Cade Cunningham Detroit Pistons
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Cade Cunningham missed the first four games of his rookie season with an ankle injury, and it showed in a disappointing debut for the No. 1 overall pick in the 2021 NBA Draft. The former Oklahoma State star made only one field goal on his way to a two-point outing. Meanwhile, he was blocked twice as many times, both in a single possession, by Orlando Magic wing Terrence Ross. On one second-half 3-point attempt, he even hit the side of the backboard. 

All told, it was the lowest-scoring debut for a No. 1 overall pick since Anthony Bennett put up only two points in his 2013 opener. According to ESPN's Eric Woodyard, Cunningham is now only the 10th No. 1 pick to score two or fewer points in their first game. Greg Oden, Yao Ming and Doug Collins were held scoreless, while Bennett, Andrea Bargnani, Kwame Brown, Kent Benson, LaRue Martin and Cazzie Russell were also held to two points apiece.

Yet in the end, the Pistons walked away with a 110-103 victory over the Magic. Detroit won the 19 minutes Cunningham played by a point. As underwhelming as his scoring numbers were, they weren't the only reason Detroit picked him No. 1. Cunningham showed far more of his all-around game in the loss than most rookies do in their debuts, finishing with seven rebounds, two assists and a block. That block, a come-from-behind swat of fellow top rookie Jalen Suggs, was a testament to his rare athletic gifts.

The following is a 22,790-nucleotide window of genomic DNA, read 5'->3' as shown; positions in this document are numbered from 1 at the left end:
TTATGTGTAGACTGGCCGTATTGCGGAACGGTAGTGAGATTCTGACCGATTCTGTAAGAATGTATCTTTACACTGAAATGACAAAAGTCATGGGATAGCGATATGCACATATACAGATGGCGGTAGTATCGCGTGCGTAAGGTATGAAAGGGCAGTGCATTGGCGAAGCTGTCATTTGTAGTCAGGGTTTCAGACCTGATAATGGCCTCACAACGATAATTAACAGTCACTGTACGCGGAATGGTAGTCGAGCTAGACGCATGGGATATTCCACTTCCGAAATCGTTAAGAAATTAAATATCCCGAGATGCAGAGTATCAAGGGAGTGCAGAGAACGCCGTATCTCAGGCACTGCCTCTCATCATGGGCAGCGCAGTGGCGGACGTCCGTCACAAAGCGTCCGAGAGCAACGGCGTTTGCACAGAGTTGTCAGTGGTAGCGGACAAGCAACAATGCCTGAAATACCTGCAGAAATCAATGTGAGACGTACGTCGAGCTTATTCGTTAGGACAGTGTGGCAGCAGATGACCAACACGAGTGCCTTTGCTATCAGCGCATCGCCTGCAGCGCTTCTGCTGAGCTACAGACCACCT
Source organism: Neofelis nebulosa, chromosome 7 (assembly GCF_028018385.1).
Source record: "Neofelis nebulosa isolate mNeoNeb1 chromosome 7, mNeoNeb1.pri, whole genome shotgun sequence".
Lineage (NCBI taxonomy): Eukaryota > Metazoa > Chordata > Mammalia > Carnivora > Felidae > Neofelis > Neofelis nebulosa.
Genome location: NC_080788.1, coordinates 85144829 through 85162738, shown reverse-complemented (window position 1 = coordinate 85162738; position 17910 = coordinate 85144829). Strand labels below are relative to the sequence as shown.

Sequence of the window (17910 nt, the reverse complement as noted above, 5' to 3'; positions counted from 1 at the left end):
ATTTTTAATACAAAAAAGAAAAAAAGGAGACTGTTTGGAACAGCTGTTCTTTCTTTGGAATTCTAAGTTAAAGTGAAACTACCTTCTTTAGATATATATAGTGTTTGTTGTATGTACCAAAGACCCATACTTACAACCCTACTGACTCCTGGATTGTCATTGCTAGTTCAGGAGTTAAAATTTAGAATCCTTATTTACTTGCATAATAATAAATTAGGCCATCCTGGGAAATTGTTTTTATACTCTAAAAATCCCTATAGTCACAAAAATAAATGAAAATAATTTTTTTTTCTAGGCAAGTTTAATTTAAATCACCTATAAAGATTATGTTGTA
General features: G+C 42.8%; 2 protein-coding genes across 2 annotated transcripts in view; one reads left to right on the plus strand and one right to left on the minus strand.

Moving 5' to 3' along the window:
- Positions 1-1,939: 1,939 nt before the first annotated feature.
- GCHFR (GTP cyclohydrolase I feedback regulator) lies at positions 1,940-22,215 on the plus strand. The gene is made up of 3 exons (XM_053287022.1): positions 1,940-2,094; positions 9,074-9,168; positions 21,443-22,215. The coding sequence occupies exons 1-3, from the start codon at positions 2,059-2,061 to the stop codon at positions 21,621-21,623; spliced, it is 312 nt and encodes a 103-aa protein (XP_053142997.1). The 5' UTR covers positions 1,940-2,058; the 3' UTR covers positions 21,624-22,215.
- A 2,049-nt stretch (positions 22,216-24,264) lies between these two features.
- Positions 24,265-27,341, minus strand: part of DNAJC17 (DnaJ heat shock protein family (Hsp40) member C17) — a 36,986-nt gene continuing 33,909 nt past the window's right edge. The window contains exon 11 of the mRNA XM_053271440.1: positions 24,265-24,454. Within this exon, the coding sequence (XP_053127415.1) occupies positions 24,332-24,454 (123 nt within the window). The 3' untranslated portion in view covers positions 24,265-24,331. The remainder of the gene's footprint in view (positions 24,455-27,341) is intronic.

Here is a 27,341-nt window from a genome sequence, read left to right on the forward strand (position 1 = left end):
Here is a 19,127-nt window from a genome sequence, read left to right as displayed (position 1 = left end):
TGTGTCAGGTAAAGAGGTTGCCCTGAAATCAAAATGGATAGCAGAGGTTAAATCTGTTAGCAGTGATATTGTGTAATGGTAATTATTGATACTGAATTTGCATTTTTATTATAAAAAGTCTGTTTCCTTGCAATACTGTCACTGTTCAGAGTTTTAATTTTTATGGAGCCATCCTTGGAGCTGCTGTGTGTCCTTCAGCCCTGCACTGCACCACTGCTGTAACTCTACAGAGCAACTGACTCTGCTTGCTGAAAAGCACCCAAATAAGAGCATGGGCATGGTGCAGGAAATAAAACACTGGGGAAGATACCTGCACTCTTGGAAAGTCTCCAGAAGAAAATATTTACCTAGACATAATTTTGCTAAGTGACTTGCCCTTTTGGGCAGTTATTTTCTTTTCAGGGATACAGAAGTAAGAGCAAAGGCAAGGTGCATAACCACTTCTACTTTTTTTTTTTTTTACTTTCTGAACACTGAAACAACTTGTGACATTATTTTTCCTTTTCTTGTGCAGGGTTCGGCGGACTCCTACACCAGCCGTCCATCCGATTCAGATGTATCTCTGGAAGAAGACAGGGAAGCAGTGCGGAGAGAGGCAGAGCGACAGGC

Cunningham called his defensive play "solid" after the game, but that's a bit modest for what was his biggest contribution to the win. His persistence on this play, for example, caused a shot-clock violation. 

With his ankle surely still bothering him and an adjustment period against NBA defenses coming, it might be a little while before he scores for the Pistons as well as he did in college. His combination of size, athleticism and basketball IQ is going to make him a high-end ball-handler and attacker eventually, but no two rookies develop at the same pace. That is especially true of point guard and point forwards, who have to command offenses against defenses far more sophisticated than what they are used to. The Pistons, in the thick of a rebuild, don't need Cunningham to be LeBron James offensively quite yet.

They drafted him to be the total package, and we caught glimpses of that against the Magic. It's not especially complicated. Give a 6-8 forward with a seven-foot wingspan the basketball IQ of a point guard and the speed of a cornerback and he's going to be a major asset from Day 1. That was literally true in Cunningham's case, and it salvaged what could have been a disastrous opening night of his professional career. He might have room to grow on one end of the floor, but on the other, he already looks like a seasoned veteran.